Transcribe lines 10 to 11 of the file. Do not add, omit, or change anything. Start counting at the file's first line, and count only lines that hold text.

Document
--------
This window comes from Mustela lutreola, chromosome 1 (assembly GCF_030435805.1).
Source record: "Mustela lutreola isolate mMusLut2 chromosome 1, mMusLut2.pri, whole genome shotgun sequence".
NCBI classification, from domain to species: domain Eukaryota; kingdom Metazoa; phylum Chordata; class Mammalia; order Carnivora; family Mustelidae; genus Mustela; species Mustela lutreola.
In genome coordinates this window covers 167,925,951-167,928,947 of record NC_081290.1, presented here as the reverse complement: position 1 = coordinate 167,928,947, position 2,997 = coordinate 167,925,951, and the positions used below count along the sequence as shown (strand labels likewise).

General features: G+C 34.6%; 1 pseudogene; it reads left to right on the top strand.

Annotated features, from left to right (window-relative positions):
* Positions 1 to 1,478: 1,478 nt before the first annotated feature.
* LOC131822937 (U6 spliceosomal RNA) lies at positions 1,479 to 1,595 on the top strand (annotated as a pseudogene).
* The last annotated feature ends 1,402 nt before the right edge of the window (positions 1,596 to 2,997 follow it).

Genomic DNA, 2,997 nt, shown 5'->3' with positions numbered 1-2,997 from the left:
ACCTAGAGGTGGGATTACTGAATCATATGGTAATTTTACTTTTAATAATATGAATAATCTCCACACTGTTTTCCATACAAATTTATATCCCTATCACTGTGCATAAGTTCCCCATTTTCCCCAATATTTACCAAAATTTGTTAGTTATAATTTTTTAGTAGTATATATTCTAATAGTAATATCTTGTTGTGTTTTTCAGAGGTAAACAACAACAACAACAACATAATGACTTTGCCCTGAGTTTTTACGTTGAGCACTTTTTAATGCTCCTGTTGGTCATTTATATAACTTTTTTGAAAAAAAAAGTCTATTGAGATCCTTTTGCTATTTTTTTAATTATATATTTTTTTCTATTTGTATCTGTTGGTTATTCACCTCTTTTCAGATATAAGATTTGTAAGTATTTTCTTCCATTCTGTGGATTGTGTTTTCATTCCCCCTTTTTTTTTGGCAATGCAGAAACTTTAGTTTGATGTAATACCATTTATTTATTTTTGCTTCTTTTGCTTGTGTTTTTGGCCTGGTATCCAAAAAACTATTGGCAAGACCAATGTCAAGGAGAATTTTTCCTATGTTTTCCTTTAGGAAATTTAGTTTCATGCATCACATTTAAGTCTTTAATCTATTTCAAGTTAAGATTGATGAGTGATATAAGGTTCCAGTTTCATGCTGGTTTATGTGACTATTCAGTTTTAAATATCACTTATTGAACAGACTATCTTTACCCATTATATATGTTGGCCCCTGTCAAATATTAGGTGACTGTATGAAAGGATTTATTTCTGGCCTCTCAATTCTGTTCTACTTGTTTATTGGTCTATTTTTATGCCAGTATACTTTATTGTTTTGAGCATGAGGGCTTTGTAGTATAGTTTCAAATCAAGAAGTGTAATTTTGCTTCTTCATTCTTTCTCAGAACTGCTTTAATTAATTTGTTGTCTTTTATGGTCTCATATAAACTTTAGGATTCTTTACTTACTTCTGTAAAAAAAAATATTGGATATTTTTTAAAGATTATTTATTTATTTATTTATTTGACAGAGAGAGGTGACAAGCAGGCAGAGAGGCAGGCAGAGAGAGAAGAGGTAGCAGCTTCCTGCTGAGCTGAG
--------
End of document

Genomic DNA, 2,997 nt, shown 5'->3' with positions numbered 1-2,997 from the left:
ACCTAGAGGTGGGATTACTGAATCATATGGTAATTTTACTTTTAATAATATGAATAATCTCCACACTGTTTTCCATACAAATTTATATCCCTATCACTGTGCATAAGTTCCCCATTTTCCCCAATATTTACCAAAATTTGTTAGTTATAATTTTTTAGTAGTATATATTCTAATAGTAATATCTTGTTGTGTTTTTCAGAGGTAAACAACAACAACAACAACATAATGACTTTGCCCTGAGTTTTTACGTTGAGCACTTTTTAATGCTCCTGTTGGTCATTTATATAACTTTTTTGAAAAAAAAAGTCTATTGAGATCCTTTTGCTATTTTTTTAATTATATATTTTTTTCTATTTGTATCTGTTGGTTATTCACCTCTTTTCAGATATAAGATTTGTAAGTATTTTCTTCCATTCTGTGGATTGTGTTTTCATTCCCCCTTTTTTTTTGGCAATGCAGAAACTTTAGTTTGATGTAATACCATTTATTTATTTTTGCTTCTTTTGCTTGTGTTTTTGGCCTGGTATCCAAAAAACTATTGGCAAGACCAATGTCAAGGAGAATTTTTCCTATGTTTTCCTTTAGGAAATTTAGTTTCATGCATCACATTTAAGTCTTTAATCTATTTCAAGTTAAGATTGATGAGTGATATAAGGTTCCAGTTTCATGCTGGTTTATGTGACTATTCAGTTTTAAATATCACTTATTGAACAGACTATCTTTACCCATTATATATGTTGGCCCCTGTCAAATATTAGGTGACTGTATGAAAGGATTTATTTCTGGCCTCTCAATTCTGTTCTACTTGTTTATTGGTCTATTTTTATGCCAGTATACTTTATTGTTTTGAGCATGAGGGCTTTGTAGTATAGTTTCAAATCAAGAAGTGTAATTTTGCTTCTTCATTCTTTCTCAGAACTGCTTTAATTAATTTGTTGTCTTTTATGGTCTCATATAAACTTTAGGATTCTTTACTTACTTCTGTAAAAAAAAATATTGGATATTTTTTAAAGATTATTTATTTATTTATTTATTTGACAGAGAGAGGTGACAAGCAGGCAGAGAGGCAGGCAGAGAGAGAAGAGGTAGCAGCTTCCTGCTGAGCTGAG